The government is going ahead full-throttle on infrastructure. It has set up the National Bank for Financing Infrastructure and Development or NaBFID and has appointed veteran banker KV Kamath as its chairman.
The budgeted capex this year is 26 percent over last year and 65 percent over 2019-20. In the first six months, the government has spent only 40 percent of the full year. Therefore, there is a good distance to cover in the second half of the year. However, the government is also monetising Rs 111 trillion of assets over the next four years.
The NaBFID has been given Rs 5,000 crore capital and this will be hiked to Rs 20,000 crore. This is a huge space to watch out for in terms of monetization and fresh capex and could be an important space to watch for the whole economy in the next six months.
Sharing more insights on the developments, Kamath said it is has been only 14 days since he took charge but good progress has been made in those days. “We have had support from some of the leading banks, we have a team of around 15 people who have been seconded to us covering all the functional areas of development, institution and infrastructure financing company with relevant skill sets.
He said the team is evaluating the appropriate technology platform and all the learnings that have been rolled out NDB are coming in handy. “Like what is the sequencing? How do you go about it? What is the critical path? And how do you do best within the critical path? That is all that is going on? It is the team of people who have been seconded that are working full-time you,” he said.
On the appointment of CEO, he said it is the process that has to now commence and will go through the Banking Bureau, and Executive Board members will go through that route and it is expected shortly.
Kamath further said he hopes to have a slate of projects identified and appraised possibly by March 31.
“We need to be regulatory compliant, we need to make sure that our technology platforms and other things are in place. To me, it appears that is the critical path. The human capital is not the critical path, the financial capital is not the critical path but the technology platforms, which you need to have in place to be to make sure that you are regulatory compliant,” said Kamath.
Kamath was asked who would be coming to the table asking for money - would it be any of the NHAI projects and would it be for roads or renewables.
He said, at this juncture, where he and his team are just a few days into it, there is a natural infrastructure pipeline (NIP) with the ambition of $1.5 trillion and within that, if the team did a very quick deep dive as it were, there are 193 projects about Rs 1000 crore each, which are ready to go and so would start by looking at these 192-200 projects.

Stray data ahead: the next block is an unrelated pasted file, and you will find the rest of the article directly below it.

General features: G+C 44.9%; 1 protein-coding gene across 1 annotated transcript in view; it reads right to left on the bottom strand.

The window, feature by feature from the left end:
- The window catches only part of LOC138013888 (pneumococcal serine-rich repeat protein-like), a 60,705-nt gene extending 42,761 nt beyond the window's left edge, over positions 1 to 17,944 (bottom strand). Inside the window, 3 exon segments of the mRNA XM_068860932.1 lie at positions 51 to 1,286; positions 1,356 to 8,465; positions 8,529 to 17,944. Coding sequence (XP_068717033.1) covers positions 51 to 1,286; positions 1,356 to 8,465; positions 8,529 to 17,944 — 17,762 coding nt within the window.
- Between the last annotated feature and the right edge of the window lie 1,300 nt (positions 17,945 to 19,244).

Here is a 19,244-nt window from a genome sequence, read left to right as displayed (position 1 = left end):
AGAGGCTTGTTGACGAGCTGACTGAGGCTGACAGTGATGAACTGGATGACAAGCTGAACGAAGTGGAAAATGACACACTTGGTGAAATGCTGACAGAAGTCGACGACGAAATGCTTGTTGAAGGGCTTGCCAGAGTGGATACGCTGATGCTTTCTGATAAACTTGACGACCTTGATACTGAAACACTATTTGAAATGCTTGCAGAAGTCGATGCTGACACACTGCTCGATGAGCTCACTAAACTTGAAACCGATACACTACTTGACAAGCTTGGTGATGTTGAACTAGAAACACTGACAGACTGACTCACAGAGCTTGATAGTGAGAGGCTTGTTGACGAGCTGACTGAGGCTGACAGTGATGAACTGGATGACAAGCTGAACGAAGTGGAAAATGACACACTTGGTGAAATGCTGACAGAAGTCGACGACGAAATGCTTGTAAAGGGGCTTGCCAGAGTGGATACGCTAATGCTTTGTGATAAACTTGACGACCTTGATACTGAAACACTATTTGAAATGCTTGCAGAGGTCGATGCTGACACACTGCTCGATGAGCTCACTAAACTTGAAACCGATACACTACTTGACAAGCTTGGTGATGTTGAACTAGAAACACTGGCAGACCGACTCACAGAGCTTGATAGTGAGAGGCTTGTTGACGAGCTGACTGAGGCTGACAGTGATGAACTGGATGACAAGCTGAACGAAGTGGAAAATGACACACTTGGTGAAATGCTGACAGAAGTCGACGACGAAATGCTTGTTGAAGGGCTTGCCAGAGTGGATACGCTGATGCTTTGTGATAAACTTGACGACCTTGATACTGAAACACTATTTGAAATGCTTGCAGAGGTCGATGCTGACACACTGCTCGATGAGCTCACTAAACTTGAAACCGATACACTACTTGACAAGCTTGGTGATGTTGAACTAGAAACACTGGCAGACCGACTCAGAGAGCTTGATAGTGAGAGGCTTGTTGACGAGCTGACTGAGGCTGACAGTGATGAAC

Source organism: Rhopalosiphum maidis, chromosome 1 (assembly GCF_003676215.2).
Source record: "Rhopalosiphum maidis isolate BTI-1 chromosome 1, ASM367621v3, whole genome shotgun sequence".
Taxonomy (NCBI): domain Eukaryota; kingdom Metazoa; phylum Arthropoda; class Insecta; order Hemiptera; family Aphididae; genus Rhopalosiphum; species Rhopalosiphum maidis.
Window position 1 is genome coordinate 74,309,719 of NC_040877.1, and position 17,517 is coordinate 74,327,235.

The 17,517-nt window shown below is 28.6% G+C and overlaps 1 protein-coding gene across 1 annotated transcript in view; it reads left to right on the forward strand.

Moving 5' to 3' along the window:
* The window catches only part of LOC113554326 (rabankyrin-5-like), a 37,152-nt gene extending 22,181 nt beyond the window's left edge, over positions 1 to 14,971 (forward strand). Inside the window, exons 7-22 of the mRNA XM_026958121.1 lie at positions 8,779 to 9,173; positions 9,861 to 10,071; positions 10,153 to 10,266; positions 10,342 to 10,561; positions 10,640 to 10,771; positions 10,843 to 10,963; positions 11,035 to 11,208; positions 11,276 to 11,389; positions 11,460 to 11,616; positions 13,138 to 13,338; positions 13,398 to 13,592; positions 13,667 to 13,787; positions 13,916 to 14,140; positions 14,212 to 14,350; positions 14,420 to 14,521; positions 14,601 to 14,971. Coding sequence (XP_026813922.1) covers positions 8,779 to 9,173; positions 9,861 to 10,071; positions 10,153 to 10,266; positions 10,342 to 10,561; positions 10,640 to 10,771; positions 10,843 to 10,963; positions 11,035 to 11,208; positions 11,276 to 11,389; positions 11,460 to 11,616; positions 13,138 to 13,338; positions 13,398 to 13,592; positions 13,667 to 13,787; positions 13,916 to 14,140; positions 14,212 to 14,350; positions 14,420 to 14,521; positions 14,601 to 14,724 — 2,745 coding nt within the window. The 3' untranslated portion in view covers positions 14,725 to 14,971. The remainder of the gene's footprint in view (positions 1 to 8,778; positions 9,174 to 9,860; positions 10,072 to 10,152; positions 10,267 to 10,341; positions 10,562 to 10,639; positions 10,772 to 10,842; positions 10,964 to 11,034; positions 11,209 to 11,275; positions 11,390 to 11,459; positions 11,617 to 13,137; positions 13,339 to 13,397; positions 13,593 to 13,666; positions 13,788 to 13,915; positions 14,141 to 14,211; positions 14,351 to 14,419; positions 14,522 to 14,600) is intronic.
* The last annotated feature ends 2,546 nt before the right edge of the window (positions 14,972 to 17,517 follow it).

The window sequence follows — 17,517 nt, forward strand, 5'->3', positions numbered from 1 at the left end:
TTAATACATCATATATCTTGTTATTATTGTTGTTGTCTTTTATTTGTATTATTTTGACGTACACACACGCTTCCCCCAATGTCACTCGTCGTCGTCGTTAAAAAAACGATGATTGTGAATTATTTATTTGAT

Kamath added that they will also see if there is a role they could play in other efforts the government is trying to bring to bear in terms of the path forward, like the monetisation pipeline.
“So, given that we have capital, we can leverage that capital very quickly and we can probably provide a bridge. These are early thoughts, we need to discuss it internally and see what all are the opportunities that we see in the marketplace but I don't want to jump the gun,” said Kamath.
He further said the 193 projects cover all the key four or five sectors -roads, railways, energy, metro systems and the like, and so on. There are also social projects, including irrigation projects. So, they will look at things with a very open mind and then see what is the need of the hour and where funding will be most meaningful. “All this will drive economic agenda forward. That is for sure,” he assured.
When asked why he thought NBAFID would be successful when previous DFIs have failed, Kamath said, “It is a simple answer - those DFIs including ICICI served a purpose for the first 50 years up to 1995-96 – how were they getting their funding, there is the key - it is not lack of demand, it was not reappraising skills, human capital or financial capital, it was basically funding other than equity capital, which is the problem. The funding was coming from government guarantees, which enabled these DFIs to raise money in the market and these securities were treated as SLR securities for the purpose of computation. The moment that window was withdrawn in the early or mid-90s, the story was very clear. So you had to either change course, correct course or probably hit a wall and ICICI Bank corrected course and we are aware where the bank is today.”
However, today the situation is completely different. At that point in time, if one looked at where the funding came from, it basically came from the banks themselves or from some savings that were generated by the insurance company, he explained. Today that entire funding side business has changed, there are pension funds, and a flourishing insurance industry, which has a lot of runway to growth and they on the other side will look at long-term assets and basically we provide them the assets, Kamath added.
For the full conversation, watch the video